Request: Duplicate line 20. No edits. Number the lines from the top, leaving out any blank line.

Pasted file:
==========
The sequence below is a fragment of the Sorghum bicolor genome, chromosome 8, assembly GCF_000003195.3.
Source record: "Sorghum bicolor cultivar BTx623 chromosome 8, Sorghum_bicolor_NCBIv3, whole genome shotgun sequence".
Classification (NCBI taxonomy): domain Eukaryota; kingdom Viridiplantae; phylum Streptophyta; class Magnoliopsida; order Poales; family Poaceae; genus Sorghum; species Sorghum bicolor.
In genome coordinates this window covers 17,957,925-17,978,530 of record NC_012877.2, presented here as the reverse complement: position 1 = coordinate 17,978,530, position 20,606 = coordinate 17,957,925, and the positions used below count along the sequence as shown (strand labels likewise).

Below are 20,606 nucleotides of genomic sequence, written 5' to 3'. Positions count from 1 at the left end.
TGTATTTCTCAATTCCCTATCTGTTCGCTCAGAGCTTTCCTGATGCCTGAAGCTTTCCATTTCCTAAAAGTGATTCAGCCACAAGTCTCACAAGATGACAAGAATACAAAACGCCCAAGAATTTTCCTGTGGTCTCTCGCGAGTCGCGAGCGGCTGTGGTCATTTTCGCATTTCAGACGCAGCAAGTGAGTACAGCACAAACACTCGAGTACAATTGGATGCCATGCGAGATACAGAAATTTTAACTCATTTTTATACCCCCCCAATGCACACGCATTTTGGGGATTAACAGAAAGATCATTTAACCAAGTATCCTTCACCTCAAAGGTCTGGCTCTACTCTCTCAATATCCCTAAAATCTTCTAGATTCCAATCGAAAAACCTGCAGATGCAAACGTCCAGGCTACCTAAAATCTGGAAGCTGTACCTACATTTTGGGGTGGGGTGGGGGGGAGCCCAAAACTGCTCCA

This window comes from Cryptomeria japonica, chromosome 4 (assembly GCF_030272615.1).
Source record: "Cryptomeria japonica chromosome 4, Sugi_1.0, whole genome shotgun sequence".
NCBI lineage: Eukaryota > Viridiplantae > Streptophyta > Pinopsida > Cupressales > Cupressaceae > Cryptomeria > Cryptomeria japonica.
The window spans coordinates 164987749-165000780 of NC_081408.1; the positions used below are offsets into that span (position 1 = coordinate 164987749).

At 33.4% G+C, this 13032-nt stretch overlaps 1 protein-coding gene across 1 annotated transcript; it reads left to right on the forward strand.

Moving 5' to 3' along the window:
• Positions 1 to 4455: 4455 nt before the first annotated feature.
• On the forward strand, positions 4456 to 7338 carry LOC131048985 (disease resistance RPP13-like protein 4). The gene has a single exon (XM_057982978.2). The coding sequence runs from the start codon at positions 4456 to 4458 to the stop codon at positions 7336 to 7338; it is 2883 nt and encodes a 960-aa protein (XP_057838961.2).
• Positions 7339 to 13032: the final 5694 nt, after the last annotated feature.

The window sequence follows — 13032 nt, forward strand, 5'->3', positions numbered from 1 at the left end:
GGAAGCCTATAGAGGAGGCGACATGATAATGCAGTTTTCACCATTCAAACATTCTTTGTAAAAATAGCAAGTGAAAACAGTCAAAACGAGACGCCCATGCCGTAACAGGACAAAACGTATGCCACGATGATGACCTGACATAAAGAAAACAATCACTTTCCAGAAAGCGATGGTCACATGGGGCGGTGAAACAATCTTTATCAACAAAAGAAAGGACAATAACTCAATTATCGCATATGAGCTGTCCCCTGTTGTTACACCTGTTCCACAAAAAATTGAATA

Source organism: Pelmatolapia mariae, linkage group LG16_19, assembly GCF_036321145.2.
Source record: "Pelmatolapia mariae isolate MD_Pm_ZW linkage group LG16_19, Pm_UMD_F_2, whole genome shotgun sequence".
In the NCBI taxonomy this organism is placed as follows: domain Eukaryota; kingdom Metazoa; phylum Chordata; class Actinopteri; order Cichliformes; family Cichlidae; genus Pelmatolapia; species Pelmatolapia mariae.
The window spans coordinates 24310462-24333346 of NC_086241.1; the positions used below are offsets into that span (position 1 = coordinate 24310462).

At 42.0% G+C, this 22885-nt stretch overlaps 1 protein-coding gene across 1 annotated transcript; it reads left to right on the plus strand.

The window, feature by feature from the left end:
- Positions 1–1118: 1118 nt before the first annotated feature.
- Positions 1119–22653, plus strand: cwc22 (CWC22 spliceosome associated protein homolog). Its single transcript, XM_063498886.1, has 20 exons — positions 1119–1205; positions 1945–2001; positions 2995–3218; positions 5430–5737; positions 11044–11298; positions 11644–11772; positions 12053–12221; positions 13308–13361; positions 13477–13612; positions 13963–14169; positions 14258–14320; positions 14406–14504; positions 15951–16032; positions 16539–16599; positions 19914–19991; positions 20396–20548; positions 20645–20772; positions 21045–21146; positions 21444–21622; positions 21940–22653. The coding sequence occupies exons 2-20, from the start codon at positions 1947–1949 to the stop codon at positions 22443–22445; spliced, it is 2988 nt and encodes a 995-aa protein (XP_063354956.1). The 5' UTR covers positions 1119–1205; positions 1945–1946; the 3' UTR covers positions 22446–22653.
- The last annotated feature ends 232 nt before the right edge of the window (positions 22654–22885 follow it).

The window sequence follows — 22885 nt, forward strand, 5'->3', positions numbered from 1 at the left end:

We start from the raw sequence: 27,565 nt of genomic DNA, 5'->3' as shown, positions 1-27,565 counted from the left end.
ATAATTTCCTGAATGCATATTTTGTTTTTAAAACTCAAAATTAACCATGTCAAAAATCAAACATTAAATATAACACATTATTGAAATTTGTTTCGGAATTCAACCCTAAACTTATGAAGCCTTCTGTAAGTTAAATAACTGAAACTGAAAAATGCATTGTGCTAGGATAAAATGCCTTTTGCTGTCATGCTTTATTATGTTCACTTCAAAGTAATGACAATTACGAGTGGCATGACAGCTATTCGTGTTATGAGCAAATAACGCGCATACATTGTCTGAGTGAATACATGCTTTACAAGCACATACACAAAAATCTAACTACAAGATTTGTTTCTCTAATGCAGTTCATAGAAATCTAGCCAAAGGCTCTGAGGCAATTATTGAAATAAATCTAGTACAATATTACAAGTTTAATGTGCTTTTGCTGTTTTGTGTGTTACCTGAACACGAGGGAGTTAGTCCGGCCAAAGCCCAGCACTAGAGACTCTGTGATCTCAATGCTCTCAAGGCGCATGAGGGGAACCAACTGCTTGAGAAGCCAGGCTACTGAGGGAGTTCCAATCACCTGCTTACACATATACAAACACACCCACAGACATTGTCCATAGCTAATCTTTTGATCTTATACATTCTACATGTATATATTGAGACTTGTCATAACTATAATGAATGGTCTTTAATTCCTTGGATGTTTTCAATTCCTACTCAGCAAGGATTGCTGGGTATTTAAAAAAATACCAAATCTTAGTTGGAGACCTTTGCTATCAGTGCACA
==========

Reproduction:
In the NCBI taxonomy this organism is placed as follows: domain Eukaryota; kingdom Metazoa; phylum Chordata; class Actinopteri; order Cichliformes; family Cichlidae; genus Pelmatolapia; species Pelmatolapia mariae.